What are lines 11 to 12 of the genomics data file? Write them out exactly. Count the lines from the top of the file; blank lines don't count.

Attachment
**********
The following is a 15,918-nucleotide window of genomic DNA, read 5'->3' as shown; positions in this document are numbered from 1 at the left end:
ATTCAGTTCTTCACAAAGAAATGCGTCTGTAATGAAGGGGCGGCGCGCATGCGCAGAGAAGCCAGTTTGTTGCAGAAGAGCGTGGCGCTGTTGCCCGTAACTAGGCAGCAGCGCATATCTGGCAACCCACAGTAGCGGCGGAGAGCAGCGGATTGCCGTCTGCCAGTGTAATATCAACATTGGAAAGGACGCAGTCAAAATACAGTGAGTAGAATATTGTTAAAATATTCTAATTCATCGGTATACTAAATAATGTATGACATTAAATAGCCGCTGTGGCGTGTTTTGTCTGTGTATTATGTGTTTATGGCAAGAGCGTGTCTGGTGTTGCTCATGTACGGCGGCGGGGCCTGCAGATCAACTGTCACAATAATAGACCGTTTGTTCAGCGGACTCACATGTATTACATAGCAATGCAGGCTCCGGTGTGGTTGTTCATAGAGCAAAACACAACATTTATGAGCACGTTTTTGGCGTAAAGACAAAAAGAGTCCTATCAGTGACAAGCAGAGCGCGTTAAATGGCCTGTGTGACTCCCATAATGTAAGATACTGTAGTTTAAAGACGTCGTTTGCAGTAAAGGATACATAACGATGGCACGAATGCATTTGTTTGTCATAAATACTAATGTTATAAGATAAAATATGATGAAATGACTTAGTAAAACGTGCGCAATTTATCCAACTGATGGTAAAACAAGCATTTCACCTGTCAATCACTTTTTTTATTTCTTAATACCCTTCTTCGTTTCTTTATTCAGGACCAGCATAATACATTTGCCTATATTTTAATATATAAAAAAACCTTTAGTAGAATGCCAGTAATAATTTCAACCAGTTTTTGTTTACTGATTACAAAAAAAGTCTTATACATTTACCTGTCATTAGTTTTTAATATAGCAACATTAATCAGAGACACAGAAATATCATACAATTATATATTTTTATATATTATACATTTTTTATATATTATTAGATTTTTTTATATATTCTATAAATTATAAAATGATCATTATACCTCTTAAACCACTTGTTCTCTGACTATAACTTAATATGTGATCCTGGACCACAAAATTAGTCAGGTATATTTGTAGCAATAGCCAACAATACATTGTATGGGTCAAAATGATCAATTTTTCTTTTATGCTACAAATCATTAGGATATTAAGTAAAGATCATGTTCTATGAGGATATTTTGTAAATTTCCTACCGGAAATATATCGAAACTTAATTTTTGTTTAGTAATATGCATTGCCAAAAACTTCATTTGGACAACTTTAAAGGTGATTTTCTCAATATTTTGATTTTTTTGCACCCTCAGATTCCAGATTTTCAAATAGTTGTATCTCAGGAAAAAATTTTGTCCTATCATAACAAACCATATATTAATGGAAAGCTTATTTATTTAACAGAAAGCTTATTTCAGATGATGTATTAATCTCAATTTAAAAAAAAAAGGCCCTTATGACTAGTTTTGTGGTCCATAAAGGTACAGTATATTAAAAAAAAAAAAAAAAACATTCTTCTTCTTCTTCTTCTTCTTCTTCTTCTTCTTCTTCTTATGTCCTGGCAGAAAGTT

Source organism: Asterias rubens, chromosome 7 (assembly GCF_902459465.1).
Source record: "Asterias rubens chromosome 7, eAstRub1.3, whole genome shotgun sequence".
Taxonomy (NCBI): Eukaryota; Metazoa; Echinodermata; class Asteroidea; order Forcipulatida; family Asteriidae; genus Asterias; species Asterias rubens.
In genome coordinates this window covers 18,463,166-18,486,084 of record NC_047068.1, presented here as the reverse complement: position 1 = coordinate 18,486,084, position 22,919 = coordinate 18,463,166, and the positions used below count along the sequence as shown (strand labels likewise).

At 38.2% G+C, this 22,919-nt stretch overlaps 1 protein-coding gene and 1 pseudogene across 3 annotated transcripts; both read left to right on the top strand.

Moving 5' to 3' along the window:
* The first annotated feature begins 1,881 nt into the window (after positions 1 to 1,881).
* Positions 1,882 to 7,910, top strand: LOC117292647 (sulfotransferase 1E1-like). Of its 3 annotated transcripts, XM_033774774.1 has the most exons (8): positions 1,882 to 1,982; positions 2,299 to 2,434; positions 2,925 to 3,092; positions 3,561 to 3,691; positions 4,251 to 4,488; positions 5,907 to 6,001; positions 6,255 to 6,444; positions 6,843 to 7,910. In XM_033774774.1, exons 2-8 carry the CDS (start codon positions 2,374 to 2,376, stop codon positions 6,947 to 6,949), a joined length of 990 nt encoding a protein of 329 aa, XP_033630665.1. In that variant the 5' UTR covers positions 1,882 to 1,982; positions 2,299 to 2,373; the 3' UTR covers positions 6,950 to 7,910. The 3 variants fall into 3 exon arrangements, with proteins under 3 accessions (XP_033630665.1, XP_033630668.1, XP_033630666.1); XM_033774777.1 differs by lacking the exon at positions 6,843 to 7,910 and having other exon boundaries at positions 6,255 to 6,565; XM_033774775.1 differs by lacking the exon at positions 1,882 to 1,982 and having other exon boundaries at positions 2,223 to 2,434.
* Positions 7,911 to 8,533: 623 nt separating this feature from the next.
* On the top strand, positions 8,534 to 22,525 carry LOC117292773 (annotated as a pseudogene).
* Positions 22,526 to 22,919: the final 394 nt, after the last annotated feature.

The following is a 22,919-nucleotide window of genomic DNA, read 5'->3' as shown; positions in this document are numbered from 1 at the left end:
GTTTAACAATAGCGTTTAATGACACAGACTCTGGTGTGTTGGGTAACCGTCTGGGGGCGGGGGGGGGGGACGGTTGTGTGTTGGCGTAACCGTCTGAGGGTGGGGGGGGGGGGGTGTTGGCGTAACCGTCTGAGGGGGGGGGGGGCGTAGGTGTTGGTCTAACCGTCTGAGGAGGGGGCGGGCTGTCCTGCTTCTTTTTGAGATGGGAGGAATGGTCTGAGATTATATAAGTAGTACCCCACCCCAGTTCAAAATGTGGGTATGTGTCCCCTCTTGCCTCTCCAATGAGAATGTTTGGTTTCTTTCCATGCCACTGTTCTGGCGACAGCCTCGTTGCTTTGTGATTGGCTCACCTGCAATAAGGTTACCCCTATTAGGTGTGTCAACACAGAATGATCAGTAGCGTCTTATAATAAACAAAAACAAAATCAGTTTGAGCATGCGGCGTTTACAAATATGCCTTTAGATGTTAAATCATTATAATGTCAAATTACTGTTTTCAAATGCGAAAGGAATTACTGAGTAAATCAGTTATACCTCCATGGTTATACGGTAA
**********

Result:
* Positions 7,911 to 8,533: 623 nt separating this feature from the next.
* On the top strand, positions 8,534 to 22,525 carry LOC117292773 (annotated as a pseudogene).